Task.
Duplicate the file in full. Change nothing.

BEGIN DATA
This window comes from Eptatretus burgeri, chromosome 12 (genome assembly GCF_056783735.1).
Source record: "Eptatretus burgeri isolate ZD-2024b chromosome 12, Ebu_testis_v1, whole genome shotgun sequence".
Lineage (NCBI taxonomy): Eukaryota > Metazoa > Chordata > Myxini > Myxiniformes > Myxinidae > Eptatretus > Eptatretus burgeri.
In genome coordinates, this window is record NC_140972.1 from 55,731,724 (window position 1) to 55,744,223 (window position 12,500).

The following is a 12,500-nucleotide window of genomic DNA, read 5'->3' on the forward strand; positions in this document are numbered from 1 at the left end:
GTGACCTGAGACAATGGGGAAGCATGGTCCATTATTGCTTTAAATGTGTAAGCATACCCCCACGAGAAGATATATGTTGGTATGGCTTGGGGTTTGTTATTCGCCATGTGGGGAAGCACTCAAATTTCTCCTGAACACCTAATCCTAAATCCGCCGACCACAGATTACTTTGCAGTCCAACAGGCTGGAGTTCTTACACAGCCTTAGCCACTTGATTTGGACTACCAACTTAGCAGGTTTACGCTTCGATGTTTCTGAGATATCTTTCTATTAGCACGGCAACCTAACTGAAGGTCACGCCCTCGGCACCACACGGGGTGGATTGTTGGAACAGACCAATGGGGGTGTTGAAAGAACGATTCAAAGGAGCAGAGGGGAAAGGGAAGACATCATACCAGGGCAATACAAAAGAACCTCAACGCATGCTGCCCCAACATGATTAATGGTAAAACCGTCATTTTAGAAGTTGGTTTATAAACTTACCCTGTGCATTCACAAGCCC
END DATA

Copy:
This window comes from Eptatretus burgeri, chromosome 12 (genome assembly GCF_056783735.1).
Source record: "Eptatretus burgeri isolate ZD-2024b chromosome 12, Ebu_testis_v1, whole genome shotgun sequence".
Lineage (NCBI taxonomy): Eukaryota > Metazoa > Chordata > Myxini > Myxiniformes > Myxinidae > Eptatretus > Eptatretus burgeri.
In genome coordinates, this window is record NC_140972.1 from 55,731,724 (window position 1) to 55,744,223 (window position 12,500).

The following is a 12,500-nucleotide window of genomic DNA, read 5'->3' on the forward strand; positions in this document are numbered from 1 at the left end:
GTGACCTGAGACAATGGGGAAGCATGGTCCATTATTGCTTTAAATGTGTAAGCATACCCCCACGAGAAGATATATGTTGGTATGGCTTGGGGTTTGTTATTCGCCATGTGGGGAAGCACTCAAATTTCTCCTGAACACCTAATCCTAAATCCGCCGACCACAGATTACTTTGCAGTCCAACAGGCTGGAGTTCTTACACAGCCTTAGCCACTTGATTTGGACTACCAACTTAGCAGGTTTACGCTTCGATGTTTCTGAGATATCTTTCTATTAGCACGGCAACCTAACTGAAGGTCACGCCCTCGGCACCACACGGGGTGGATTGTTGGAACAGACCAATGGGGGTGTTGAAAGAACGATTCAAAGGAGCAGAGGGGAAAGGGAAGACATCATACCAGGGCAATACAAAAGAACCTCAACGCATGCTGCCCCAACATGATTAATGGTAAAACCGTCATTTTAGAAGTTGGTTTATAAACTTACCCTGTGCATTCACAAGCCC